RESULTS: Image Blending
Image blending is the final step in producing high quality image mosaics. Radiometric variations in overlapping views and violation of certain scene assumptions such as rigidity, stationary, and (or) planarity, lead to geometric misalignments (e.g. due to parallax effect) and photometric differences. Upon blending, these usually result in degrading artifacts, such as blurry regions or artificial seams.

Sources of Misalignment
The concept of misalignment concerns the presence of features (i.e. points, edges or object shapes) not matching perfectly within two stitched views of the same scene. Misalignments in registered images are common, even when a perfect match (in terms of matched features and outliers rejection) has been obtained.

There are four main reasons that make misalignments noticeable in the seams of the registered images. From the geometrical point of view, non precise registration, planarity assumption viola- tion and moving objects are the most relevant. From the photometrical point of view, changes in the location of the illumination sources and in the exposure time are the principal reasons.

First cause of misalignment is a non precise registration. These imprecision may be due to a non enough accurate finding of features and correspondences into the image pair. Another reason may be a numerical inaccuracy when solving the equation system that allows estimating the homography matrix. In any case, if registration is not good enough, the visibility of the seams between the implied images will be evident. Parallax effect appears when the planar assumption constraint is violated, becoming a difficult problem to solve in the overlapping and seam regions. The regions of the images becoming to an object presenting parallax may be ignored in the motion estimation procedure only if they are not enough significant relative to the size of the frames. Nevertheless, the misalignment will still being existent. It will be necessary to determine which image will contribute to the mosaic with the information relative to the conflictive object.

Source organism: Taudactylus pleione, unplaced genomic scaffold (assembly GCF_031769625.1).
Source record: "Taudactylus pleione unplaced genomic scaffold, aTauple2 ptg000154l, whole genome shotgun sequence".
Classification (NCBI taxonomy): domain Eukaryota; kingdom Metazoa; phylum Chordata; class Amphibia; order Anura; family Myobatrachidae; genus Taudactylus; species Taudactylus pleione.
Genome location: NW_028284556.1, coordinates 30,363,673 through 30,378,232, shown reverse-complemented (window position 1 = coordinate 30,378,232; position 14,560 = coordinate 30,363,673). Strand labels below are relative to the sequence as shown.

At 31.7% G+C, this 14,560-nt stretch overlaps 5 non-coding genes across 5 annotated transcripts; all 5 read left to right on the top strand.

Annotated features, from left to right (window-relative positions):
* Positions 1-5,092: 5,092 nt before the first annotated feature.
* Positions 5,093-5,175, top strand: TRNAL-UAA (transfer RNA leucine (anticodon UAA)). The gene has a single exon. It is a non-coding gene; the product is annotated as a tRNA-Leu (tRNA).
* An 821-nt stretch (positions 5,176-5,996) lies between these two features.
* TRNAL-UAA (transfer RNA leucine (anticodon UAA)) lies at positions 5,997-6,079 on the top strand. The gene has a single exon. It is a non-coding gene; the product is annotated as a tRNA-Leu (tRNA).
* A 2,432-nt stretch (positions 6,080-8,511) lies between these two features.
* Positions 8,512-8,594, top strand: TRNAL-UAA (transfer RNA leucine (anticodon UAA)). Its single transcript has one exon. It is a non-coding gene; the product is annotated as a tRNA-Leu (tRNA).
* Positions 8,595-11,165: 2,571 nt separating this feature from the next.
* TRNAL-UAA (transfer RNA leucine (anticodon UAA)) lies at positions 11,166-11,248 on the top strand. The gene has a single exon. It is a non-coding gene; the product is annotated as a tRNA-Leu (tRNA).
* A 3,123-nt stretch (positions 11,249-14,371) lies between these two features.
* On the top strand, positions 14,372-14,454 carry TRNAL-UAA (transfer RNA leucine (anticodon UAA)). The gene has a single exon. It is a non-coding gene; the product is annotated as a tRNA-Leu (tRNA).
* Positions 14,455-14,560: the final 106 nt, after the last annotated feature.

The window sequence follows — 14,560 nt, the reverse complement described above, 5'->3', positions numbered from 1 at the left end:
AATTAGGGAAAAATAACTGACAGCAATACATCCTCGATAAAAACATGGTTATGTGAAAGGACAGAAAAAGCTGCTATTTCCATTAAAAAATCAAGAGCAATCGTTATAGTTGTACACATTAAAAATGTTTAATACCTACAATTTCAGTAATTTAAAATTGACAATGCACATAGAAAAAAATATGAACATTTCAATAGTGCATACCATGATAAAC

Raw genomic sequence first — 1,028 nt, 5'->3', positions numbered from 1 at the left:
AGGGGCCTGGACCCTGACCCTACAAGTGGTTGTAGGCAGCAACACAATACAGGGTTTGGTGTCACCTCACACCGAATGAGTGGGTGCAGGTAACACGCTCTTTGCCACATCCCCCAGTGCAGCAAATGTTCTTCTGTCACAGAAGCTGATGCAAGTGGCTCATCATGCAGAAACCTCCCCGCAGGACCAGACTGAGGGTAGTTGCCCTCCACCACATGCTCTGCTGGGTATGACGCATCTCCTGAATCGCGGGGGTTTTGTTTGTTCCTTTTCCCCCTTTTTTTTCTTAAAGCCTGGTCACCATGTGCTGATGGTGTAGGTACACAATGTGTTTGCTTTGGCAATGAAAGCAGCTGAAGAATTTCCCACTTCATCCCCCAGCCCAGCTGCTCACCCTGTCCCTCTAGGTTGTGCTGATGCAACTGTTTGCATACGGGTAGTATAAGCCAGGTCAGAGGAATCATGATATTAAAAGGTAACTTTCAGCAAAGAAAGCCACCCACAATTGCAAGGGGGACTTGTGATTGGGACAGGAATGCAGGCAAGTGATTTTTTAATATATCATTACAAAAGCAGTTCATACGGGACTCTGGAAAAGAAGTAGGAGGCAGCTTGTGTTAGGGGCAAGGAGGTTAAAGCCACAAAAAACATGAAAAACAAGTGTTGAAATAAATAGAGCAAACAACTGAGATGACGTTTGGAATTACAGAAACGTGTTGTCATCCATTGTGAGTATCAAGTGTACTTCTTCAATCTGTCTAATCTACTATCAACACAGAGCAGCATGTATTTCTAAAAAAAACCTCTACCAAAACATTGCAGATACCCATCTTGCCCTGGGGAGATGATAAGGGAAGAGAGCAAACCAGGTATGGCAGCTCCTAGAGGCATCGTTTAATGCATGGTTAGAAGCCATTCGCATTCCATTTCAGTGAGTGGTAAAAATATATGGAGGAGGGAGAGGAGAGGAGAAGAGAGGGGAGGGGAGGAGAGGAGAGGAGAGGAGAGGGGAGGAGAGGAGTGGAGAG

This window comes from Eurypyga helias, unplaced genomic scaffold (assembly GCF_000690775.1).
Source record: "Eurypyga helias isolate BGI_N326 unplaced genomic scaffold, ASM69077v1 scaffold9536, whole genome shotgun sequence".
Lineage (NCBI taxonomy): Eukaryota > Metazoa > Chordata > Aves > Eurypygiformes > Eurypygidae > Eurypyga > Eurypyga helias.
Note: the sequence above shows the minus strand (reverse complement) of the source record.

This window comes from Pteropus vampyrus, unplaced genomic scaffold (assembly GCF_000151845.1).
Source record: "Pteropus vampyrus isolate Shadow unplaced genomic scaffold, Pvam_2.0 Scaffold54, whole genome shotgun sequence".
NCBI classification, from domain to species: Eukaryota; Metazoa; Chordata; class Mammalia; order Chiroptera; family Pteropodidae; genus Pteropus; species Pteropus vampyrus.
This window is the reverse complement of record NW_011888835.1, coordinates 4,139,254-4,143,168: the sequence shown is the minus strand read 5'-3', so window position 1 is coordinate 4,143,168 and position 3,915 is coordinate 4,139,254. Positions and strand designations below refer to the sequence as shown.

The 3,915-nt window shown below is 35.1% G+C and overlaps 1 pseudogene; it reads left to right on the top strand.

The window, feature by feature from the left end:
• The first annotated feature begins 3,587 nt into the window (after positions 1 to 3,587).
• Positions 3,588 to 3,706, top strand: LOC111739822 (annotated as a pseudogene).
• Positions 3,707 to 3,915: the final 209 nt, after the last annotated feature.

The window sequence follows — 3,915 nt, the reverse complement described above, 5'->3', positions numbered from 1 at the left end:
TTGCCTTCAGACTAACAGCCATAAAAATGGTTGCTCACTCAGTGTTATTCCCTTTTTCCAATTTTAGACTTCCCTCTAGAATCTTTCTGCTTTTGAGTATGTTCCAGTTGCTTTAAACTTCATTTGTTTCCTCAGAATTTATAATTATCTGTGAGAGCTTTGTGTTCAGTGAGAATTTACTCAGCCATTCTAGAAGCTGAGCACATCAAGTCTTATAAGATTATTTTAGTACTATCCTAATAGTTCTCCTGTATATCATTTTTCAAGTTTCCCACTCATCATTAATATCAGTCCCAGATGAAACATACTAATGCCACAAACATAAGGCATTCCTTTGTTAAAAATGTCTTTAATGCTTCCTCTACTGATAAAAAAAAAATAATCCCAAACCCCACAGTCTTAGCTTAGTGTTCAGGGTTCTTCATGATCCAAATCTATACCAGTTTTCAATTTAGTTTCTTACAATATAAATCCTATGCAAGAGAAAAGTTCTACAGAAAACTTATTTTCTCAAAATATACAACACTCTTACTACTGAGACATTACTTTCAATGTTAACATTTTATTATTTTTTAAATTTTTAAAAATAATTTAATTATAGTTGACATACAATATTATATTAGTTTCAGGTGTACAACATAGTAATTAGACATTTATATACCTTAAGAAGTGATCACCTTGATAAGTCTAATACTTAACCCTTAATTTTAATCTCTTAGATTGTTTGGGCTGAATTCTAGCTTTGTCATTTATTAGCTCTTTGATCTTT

Illumination variations and non-uniform illumination can be a cause of misalignment materialized in noticeable inconsistences in the seam. This kind of issues mainly appear when artificial lighting is used in order to illuminate the scene.




Underwater mosaic showing evident geometrical and photometrical misalingments rendered using a single "last-in" stitching, before the application of any image blending techinque.




Underwater mosaic after the application of a hybrid image blending technique.


Blending Techniques
Nowadays there are two main approaches to image blending in the literature: transition smoothing and optimal seam finding. On the one hand, transition smoothing methods (also known as feathering or alpha blending methods) attempt to minimize the visibility of seams by smoothing the common overlapping regions of stitched images. On the other hand, optimal seam finding methods place the seam between two images where intensity differences in their common overlap- ping area are minimal. Furthermore, it is also possible to find techniques that take profit of the benefits of both approaches, in what can be called hybrid techniques.

A new proposed hybrid method wants to solve both registration and illumination problems, targeting the efforts in reducing them in underwater image sequences, taking into account their particular properties. Due to limitations in the underwater lighting systems, illumination variations between frames and non-uniform illu- mination are frequent in image sequences where camera is pointing to the seabed. The planarity assumption of the scene depends on the distance between the camera and the seafloor, being pos- sible to consider this one as planar if the mentioned distance is significantly higher than the relief of the seafloor elements. Nevertheless, in an unexplored underwater terrain the assumed condition may be easily violated. Moving objets are materialized in fishes or plants (depending on the kind of life present at the exploration depth).




Underwater color mosaic showing evident geometrical and photometrical misalingments rendered using a single "last-in" stitching, before the application of any image blending techinque.




Underwater color mosaic after the application of a hybrid image blending technique.


Final Thoughs
Underwater imagery presents a set of characteristics determining to a large extent the kind of blending methods that may be used in order to build the mosaics. Since planarity conditions of the explored seafloor areas may not be ensured, techniques able to deal with parallax and moving objects must be considered. Furthermore illumination conditions are usually poor and dealing with photometric misalignments becomes a constant. The goal of building visually pleasant image mosaics useful for visual inspection has ben achieved.